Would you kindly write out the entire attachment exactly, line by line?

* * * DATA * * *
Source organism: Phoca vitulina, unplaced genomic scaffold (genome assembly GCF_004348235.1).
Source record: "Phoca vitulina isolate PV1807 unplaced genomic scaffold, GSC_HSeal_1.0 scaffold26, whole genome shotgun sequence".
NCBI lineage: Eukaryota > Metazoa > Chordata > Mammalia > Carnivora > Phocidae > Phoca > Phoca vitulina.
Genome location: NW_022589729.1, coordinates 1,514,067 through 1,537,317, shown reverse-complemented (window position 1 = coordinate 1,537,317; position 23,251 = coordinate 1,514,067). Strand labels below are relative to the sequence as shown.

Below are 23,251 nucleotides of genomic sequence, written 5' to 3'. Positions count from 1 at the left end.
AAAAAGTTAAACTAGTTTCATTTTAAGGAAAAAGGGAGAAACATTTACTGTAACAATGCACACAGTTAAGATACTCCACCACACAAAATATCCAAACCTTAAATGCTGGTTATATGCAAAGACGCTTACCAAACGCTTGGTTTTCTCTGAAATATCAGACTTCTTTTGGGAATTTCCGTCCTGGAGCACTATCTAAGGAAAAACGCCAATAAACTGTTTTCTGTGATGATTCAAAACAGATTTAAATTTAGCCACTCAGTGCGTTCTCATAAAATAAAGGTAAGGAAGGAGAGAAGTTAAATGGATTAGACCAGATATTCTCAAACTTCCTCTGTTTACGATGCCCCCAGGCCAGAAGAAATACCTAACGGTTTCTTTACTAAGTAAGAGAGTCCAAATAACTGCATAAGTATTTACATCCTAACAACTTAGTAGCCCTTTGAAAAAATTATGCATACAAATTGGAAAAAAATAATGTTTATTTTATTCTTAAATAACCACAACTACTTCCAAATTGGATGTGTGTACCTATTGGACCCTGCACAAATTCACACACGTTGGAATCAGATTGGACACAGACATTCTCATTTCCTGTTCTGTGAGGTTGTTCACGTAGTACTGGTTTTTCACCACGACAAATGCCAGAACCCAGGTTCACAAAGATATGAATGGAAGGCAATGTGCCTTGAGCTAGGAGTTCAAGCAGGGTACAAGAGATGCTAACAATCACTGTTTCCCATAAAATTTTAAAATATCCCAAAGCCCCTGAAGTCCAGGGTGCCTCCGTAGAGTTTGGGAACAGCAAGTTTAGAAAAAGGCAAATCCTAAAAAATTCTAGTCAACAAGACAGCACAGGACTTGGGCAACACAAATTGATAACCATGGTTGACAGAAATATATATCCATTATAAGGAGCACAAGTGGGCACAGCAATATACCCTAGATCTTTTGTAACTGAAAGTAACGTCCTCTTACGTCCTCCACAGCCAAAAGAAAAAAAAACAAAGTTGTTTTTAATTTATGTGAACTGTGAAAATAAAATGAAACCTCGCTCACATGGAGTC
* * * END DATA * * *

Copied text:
Source organism: Phoca vitulina, unplaced genomic scaffold (genome assembly GCF_004348235.1).
Source record: "Phoca vitulina isolate PV1807 unplaced genomic scaffold, GSC_HSeal_1.0 scaffold26, whole genome shotgun sequence".
NCBI lineage: Eukaryota > Metazoa > Chordata > Mammalia > Carnivora > Phocidae > Phoca > Phoca vitulina.
Genome location: NW_022589729.1, coordinates 1,514,067 through 1,537,317, shown reverse-complemented (window position 1 = coordinate 1,537,317; position 23,251 = coordinate 1,514,067). Strand labels below are relative to the sequence as shown.

Below are 23,251 nucleotides of genomic sequence, written 5' to 3'. Positions count from 1 at the left end.
AAAAAGTTAAACTAGTTTCATTTTAAGGAAAAAGGGAGAAACATTTACTGTAACAATGCACACAGTTAAGATACTCCACCACACAAAATATCCAAACCTTAAATGCTGGTTATATGCAAAGACGCTTACCAAACGCTTGGTTTTCTCTGAAATATCAGACTTCTTTTGGGAATTTCCGTCCTGGAGCACTATCTAAGGAAAAACGCCAATAAACTGTTTTCTGTGATGATTCAAAACAGATTTAAATTTAGCCACTCAGTGCGTTCTCATAAAATAAAGGTAAGGAAGGAGAGAAGTTAAATGGATTAGACCAGATATTCTCAAACTTCCTCTGTTTACGATGCCCCCAGGCCAGAAGAAATACCTAACGGTTTCTTTACTAAGTAAGAGAGTCCAAATAACTGCATAAGTATTTACATCCTAACAACTTAGTAGCCCTTTGAAAAAATTATGCATACAAATTGGAAAAAAATAATGTTTATTTTATTCTTAAATAACCACAACTACTTCCAAATTGGATGTGTGTACCTATTGGACCCTGCACAAATTCACACACGTTGGAATCAGATTGGACACAGACATTCTCATTTCCTGTTCTGTGAGGTTGTTCACGTAGTACTGGTTTTTCACCACGACAAATGCCAGAACCCAGGTTCACAAAGATATGAATGGAAGGCAATGTGCCTTGAGCTAGGAGTTCAAGCAGGGTACAAGAGATGCTAACAATCACTGTTTCCCATAAAATTTTAAAATATCCCAAAGCCCCTGAAGTCCAGGGTGCCTCCGTAGAGTTTGGGAACAGCAAGTTTAGAAAAAGGCAAATCCTAAAAAATTCTAGTCAACAAGACAGCACAGGACTTGGGCAACACAAATTGATAACCATGGTTGACAGAAATATATATCCATTATAAGGAGCACAAGTGGGCACAGCAATATACCCTAGATCTTTTGTAACTGAAAGTAACGTCCTCTTACGTCCTCCACAGCCAAAAGAAAAAAAAACAAAGTTGTTTTTAATTTATGTGAACTGTGAAAATAAAATGAAACCTCGCTCACATGGAGTC